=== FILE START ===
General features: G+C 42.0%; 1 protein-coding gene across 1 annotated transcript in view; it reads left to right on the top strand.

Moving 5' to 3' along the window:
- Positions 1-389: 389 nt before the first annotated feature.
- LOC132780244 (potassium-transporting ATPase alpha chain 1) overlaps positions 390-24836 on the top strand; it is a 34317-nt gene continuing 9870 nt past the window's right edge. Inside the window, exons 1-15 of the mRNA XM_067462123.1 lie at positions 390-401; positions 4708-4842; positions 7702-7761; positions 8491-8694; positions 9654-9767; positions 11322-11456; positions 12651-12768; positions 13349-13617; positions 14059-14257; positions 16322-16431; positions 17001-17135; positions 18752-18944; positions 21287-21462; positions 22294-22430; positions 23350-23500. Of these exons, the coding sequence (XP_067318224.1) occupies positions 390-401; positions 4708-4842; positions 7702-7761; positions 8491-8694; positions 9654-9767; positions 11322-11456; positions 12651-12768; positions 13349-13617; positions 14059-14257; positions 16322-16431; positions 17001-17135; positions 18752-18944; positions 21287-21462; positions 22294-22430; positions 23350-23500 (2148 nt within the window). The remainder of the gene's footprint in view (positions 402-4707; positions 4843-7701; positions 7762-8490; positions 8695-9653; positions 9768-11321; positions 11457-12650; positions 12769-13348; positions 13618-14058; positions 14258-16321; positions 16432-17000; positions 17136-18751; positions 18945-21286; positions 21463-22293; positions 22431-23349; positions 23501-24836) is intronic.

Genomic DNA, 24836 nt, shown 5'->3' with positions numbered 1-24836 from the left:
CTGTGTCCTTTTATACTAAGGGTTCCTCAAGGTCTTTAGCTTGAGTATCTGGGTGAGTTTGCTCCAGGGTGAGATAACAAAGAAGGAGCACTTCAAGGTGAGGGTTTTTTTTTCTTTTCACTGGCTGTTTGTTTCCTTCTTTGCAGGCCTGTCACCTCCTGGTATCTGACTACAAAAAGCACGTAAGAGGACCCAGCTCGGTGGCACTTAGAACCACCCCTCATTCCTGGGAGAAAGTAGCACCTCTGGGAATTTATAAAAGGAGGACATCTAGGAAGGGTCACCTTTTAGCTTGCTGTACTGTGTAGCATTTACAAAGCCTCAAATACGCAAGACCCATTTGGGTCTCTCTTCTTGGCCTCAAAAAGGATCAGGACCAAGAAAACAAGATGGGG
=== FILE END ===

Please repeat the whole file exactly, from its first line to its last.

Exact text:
General features: G+C 42.0%; 1 protein-coding gene across 1 annotated transcript in view; it reads left to right on the top strand.

Moving 5' to 3' along the window:
- Positions 1-389: 389 nt before the first annotated feature.
- LOC132780244 (potassium-transporting ATPase alpha chain 1) overlaps positions 390-24836 on the top strand; it is a 34317-nt gene continuing 9870 nt past the window's right edge. Inside the window, exons 1-15 of the mRNA XM_067462123.1 lie at positions 390-401; positions 4708-4842; positions 7702-7761; positions 8491-8694; positions 9654-9767; positions 11322-11456; positions 12651-12768; positions 13349-13617; positions 14059-14257; positions 16322-16431; positions 17001-17135; positions 18752-18944; positions 21287-21462; positions 22294-22430; positions 23350-23500. Of these exons, the coding sequence (XP_067318224.1) occupies positions 390-401; positions 4708-4842; positions 7702-7761; positions 8491-8694; positions 9654-9767; positions 11322-11456; positions 12651-12768; positions 13349-13617; positions 14059-14257; positions 16322-16431; positions 17001-17135; positions 18752-18944; positions 21287-21462; positions 22294-22430; positions 23350-23500 (2148 nt within the window). The remainder of the gene's footprint in view (positions 402-4707; positions 4843-7701; positions 7762-8490; positions 8695-9653; positions 9768-11321; positions 11457-12650; positions 12769-13348; positions 13618-14058; positions 14258-16321; positions 16432-17000; positions 17136-18751; positions 18945-21286; positions 21463-22293; positions 22431-23349; positions 23501-24836) is intronic.

Genomic DNA, 24836 nt, shown 5'->3' with positions numbered 1-24836 from the left:
CTGTGTCCTTTTATACTAAGGGTTCCTCAAGGTCTTTAGCTTGAGTATCTGGGTGAGTTTGCTCCAGGGTGAGATAACAAAGAAGGAGCACTTCAAGGTGAGGGTTTTTTTTTCTTTTCACTGGCTGTTTGTTTCCTTCTTTGCAGGCCTGTCACCTCCTGGTATCTGACTACAAAAAGCACGTAAGAGGACCCAGCTCGGTGGCACTTAGAACCACCCCTCATTCCTGGGAGAAAGTAGCACCTCTGGGAATTTATAAAAGGAGGACATCTAGGAAGGGTCACCTTTTAGCTTGCTGTACTGTGTAGCATTTACAAAGCCTCAAATACGCAAGACCCATTTGGGTCTCTCTTCTTGGCCTCAAAAAGGATCAGGACCAAGAAAACAAGATGGGG